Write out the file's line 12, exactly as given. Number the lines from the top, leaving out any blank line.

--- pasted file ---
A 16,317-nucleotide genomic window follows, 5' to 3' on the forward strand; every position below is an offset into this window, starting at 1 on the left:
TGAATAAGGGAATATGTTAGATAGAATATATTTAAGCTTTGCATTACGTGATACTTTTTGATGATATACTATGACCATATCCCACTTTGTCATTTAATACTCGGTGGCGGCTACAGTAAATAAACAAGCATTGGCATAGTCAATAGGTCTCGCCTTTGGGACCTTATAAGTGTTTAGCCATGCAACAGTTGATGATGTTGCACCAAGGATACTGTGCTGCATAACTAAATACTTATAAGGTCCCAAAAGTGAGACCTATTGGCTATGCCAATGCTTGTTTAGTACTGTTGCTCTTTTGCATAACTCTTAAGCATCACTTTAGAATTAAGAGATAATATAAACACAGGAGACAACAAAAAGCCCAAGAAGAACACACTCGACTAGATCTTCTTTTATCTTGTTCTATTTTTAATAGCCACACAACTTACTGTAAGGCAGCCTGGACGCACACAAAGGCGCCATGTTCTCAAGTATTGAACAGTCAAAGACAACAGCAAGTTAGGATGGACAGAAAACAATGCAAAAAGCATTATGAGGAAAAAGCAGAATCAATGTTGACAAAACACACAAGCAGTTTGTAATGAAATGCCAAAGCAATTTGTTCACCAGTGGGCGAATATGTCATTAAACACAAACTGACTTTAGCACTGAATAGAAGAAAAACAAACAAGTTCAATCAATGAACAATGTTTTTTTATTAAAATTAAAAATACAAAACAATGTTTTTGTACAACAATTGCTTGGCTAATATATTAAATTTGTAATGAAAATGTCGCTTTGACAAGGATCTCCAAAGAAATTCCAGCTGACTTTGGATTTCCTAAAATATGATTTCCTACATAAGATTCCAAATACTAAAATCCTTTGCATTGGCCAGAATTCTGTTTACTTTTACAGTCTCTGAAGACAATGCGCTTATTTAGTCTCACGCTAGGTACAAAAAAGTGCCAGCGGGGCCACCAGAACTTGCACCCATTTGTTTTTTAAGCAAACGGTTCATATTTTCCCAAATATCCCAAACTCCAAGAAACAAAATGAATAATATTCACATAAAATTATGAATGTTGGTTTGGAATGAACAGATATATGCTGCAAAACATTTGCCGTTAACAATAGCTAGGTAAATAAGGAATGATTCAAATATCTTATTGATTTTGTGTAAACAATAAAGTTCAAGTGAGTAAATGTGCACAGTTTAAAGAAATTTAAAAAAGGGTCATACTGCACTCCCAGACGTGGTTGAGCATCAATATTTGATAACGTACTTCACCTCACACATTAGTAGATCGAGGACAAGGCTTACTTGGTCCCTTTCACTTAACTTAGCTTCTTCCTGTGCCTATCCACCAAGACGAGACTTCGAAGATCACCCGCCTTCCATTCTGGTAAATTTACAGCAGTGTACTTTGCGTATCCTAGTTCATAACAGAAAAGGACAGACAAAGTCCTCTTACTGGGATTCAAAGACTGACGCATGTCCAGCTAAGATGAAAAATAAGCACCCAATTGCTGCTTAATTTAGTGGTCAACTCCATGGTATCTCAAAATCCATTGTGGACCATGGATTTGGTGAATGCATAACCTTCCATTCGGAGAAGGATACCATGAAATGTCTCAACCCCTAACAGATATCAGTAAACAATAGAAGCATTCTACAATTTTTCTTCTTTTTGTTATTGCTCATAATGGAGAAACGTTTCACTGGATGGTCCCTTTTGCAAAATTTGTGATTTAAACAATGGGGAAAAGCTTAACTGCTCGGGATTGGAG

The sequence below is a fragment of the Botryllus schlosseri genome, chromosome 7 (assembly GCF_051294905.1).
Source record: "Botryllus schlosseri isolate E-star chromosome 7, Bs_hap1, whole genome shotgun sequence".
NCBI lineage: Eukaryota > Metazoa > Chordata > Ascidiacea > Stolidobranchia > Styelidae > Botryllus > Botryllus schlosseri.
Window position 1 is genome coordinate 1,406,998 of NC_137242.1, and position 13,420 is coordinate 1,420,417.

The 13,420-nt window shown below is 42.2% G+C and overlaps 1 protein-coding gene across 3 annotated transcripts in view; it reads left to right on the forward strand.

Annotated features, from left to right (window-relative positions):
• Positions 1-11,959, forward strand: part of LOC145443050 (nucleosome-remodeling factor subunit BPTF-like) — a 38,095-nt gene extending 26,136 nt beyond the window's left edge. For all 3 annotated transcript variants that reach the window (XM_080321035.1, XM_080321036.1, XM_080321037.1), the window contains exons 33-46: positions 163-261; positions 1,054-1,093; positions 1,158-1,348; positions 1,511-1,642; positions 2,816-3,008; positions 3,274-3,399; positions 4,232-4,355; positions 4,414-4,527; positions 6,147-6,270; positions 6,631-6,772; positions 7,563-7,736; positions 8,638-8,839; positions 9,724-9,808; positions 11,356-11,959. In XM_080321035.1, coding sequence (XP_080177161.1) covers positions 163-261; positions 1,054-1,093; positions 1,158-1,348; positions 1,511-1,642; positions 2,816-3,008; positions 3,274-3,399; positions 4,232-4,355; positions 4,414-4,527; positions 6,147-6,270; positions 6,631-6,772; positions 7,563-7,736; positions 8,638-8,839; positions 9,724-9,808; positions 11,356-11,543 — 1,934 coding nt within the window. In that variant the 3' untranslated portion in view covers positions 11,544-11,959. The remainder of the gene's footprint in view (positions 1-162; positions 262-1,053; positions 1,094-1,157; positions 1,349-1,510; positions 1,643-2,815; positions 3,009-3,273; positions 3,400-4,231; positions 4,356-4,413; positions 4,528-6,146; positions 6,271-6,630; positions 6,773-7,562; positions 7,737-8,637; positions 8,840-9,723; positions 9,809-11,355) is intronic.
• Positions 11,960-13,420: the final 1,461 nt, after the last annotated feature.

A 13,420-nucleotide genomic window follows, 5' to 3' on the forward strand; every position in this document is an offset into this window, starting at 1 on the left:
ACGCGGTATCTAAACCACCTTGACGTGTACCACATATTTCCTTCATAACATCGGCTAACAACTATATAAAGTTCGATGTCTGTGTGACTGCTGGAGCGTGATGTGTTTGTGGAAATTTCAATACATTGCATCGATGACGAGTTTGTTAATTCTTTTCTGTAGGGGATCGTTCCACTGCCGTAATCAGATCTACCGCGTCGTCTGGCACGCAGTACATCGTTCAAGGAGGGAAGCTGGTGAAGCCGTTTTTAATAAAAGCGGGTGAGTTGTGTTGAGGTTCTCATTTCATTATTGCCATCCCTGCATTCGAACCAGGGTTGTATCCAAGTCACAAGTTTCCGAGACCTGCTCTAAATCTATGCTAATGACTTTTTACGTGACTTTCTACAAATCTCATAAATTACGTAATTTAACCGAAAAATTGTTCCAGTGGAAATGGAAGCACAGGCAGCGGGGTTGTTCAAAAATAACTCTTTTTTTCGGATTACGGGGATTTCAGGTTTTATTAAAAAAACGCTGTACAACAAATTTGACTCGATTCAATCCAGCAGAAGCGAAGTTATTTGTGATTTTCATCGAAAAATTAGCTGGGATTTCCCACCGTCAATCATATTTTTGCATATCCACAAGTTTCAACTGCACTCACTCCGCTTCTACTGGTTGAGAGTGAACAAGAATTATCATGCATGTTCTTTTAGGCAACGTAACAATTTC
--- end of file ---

ACGCGGTATCTAAACCACCTTGACGTGTACCACATATTTCCTTCATAACATCGGCTAACAACTATATAAAGTTCGATGTCTGTGTGACTGCTGGAGCGTGATGTGTTTGTGGAAATTTCAATACATTGCATCGATGACGAGTTTGTTAATTCTTTTCTGTAGGGGATCGTTCCACTGCCGTAATCAGATCTACCGCGTCGTCTGGCACGCAGTACATCGTTCAAGGAGGGAAGCTGGTGAAGCCGTTTTTAATAAAAGCGGGTGAGTTGTGTTGAGGTTCTCATTTCATTATTGCCATCCCTGCATTCGAACCAGGGTTGTATCCAAGTCACAAGTTTCCGAGACCTGCTCTAAATCTATGCTAATGACTTTTTACGTGACTTTCTACAAATCTCATAAATTACGTAATTTAACCGAAAAATTGTTCCAGTGGAAATGGAAGCACAGGCAGCGGGGTTGTTCAAAAATAACTCTTTTTTTCGGATTACGGGGATTTCAGGTTTTATTAAAAAAACGCTGTACAACAAATTTGACTCGATTCAATCCAGCAGAAGCGAAGTTATTTGTGATTTTCATCGAAAAATTAGCTGGGATTTCCCACCGTCAATCATATTTTTGCATATCCACAAGTTTCAACTGCACTCACTCCGCTTCTACTGGTTGAGAGTGAACAAGAATTATCATGCATGTTCTTTTAGGCAACGTAACAATTTC